FAQ: Caregiving During Chemotherapy

cancer patient in headscarf is comforted by a caregiver sitting next to her

Taking care of someone getting chemotherapychemo for short - can involve helping to make treatment decisions, making medical appointments, driving to treatments, preparing meals, doing laundry and other chores, providing companionship, comfort, and support, and many other tasks. Knowing what to expect as a caregiver allows you to be helpful while taking care of your own needs too.

If you have more questions after reading this article, talk to the cancer care team. You can also call our Cancer Helpline at 1-800-227-2345.

Q: How does chemo treat cancer?

A: Chemo kills cells that grow fast, such as cancer cells. It may be used to keep cancer from spreading, make it grow slower, kill cancer cells that may have spread to other places in the body, shrink tumors to make side effects better, or cure cancer.

Chemo can also affect normal cells that grow fast, including the ones that make blood, skin, and hair. Unlike the cancer cells, most normal cells are able to fix themselves and recover after chemo treatment ends.

Q: What kinds of chemo are used to treat cancer?

A: There are more than 100 different chemo drugs used today. Which drug someone gets depends on the type and stage of cancer, and other factors or problems a patient might have. Chemo can be given through a vein, called an infusion or IV (intravenous). Chemo can also come in liquid or pill form that’s swallowed, or it can be injected as a shot or rubbed onto the skin.

Q: How long does chemo treatment last?

A: How long a patient gets chemotherapy varies widely and depends on the type and stage of cancer, the goal of treatment, and other factors that might affect how a patient responds to the treatment. It may be given once a day, once a week, once a month, or more than one day in a row. It’s often given in cycles with breaks between treatments to give the body a chance to rest and heal.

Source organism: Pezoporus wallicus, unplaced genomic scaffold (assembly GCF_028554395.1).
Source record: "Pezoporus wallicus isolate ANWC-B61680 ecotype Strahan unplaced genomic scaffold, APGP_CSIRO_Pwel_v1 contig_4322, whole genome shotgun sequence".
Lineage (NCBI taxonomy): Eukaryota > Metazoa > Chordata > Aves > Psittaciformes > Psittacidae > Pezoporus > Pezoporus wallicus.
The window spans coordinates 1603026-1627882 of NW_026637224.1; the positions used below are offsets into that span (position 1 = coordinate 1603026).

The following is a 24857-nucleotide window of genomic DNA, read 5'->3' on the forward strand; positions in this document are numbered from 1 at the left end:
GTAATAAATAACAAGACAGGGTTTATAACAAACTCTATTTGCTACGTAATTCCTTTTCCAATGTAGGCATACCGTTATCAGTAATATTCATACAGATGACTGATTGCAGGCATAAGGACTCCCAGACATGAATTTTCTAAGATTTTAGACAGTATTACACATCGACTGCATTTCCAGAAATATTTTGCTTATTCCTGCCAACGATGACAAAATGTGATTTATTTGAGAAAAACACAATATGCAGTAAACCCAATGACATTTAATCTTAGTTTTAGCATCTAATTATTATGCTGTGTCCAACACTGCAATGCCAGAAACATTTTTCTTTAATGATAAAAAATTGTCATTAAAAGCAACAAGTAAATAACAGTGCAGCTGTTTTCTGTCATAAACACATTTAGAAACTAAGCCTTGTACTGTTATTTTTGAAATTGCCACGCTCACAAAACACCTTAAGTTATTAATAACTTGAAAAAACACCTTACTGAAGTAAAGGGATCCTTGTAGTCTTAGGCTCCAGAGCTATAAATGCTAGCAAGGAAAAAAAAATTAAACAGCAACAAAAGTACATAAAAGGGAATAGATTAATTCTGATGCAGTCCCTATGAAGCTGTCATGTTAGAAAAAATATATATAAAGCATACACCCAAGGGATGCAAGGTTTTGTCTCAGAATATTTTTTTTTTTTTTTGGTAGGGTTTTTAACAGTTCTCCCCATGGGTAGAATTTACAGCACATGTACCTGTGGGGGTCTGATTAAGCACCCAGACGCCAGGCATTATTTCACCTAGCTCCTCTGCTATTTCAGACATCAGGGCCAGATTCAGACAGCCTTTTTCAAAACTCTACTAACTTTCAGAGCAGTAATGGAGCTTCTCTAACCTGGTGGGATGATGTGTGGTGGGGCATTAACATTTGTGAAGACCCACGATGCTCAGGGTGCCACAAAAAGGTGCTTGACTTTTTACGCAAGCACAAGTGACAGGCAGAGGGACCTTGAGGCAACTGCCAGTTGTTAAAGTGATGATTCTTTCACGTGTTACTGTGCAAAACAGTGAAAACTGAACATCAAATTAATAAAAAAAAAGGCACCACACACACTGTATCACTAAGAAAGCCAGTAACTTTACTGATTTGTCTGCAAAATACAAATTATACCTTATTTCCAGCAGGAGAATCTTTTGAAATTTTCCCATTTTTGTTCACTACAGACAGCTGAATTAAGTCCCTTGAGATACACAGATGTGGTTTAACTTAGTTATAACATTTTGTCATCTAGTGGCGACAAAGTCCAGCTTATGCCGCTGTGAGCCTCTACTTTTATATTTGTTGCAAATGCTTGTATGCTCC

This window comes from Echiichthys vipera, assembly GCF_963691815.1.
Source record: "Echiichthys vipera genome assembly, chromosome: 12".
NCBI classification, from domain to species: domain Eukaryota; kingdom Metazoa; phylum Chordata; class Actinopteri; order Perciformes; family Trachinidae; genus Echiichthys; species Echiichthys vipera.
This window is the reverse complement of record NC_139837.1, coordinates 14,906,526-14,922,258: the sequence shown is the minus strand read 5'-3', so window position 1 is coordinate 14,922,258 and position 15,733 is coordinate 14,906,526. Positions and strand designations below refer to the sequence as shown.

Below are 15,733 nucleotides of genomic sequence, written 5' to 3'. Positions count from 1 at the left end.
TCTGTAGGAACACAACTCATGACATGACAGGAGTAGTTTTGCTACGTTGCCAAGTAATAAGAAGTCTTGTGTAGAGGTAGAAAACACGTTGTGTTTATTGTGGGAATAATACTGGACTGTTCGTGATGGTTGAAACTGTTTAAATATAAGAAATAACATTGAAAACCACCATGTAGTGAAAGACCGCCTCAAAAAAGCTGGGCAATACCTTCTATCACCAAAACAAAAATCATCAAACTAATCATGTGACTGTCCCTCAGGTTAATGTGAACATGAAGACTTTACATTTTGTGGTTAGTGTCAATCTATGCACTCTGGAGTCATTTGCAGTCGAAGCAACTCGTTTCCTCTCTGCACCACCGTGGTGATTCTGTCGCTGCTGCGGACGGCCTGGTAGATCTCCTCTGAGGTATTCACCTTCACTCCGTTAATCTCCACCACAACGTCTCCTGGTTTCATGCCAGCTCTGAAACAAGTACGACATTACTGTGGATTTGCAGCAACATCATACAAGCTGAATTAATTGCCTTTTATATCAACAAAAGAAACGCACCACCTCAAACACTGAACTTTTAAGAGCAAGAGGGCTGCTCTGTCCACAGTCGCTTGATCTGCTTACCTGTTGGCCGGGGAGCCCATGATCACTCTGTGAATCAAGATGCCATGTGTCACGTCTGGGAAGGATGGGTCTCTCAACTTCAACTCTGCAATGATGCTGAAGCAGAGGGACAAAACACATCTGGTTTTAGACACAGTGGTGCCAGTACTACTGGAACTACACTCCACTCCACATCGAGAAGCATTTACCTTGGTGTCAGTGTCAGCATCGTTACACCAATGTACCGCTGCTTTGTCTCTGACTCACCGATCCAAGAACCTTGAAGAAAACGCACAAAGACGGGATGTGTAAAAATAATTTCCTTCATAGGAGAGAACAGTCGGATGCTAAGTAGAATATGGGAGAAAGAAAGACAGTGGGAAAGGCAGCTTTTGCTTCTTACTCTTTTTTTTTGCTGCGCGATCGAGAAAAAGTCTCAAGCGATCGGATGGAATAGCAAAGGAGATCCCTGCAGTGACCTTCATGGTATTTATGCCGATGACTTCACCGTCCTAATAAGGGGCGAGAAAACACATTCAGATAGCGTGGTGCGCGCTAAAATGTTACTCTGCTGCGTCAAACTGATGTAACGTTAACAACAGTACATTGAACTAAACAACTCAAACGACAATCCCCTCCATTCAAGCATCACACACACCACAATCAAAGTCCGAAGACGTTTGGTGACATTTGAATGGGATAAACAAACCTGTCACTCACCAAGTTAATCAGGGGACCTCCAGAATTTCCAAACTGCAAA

Q: What side effects can chemo have?

A: Chemo can cause many different side effects depending on the drug, the dose, other medical problems a person has, and how they react to it. Most side effects go away over time after treatments end, but some can last longer. The cancer care team can help you know what to expect and how to deal with them. The more common chemo side effects include:

  • Fatigue. Cancer and chemo can cause extreme tiredness. For some people, fatigue is overwhelming and hard to deal with. It can last for weeks or months after treatment ends. Talk to the cancer care team for ideas that might help manage fatigue at home, such as healthy eating, brief napping, and taking short walks.
  • Low Blood Counts. Chemo may cause a loss of blood cells. Low red blood cells, called anemia, can make someone tired so they need more rest. Low white blood cells, called neutropenia, can raise the risk of infection. Protect the person you’re caring for from germs by washing your hands often and limiting their contact with other people. Low platelets can lead to bruising and bleeding. Protect the skin from cuts. Don’t give over-the-counter or other medications without first checking with the cancer care team. Read more about signs that you should call for help.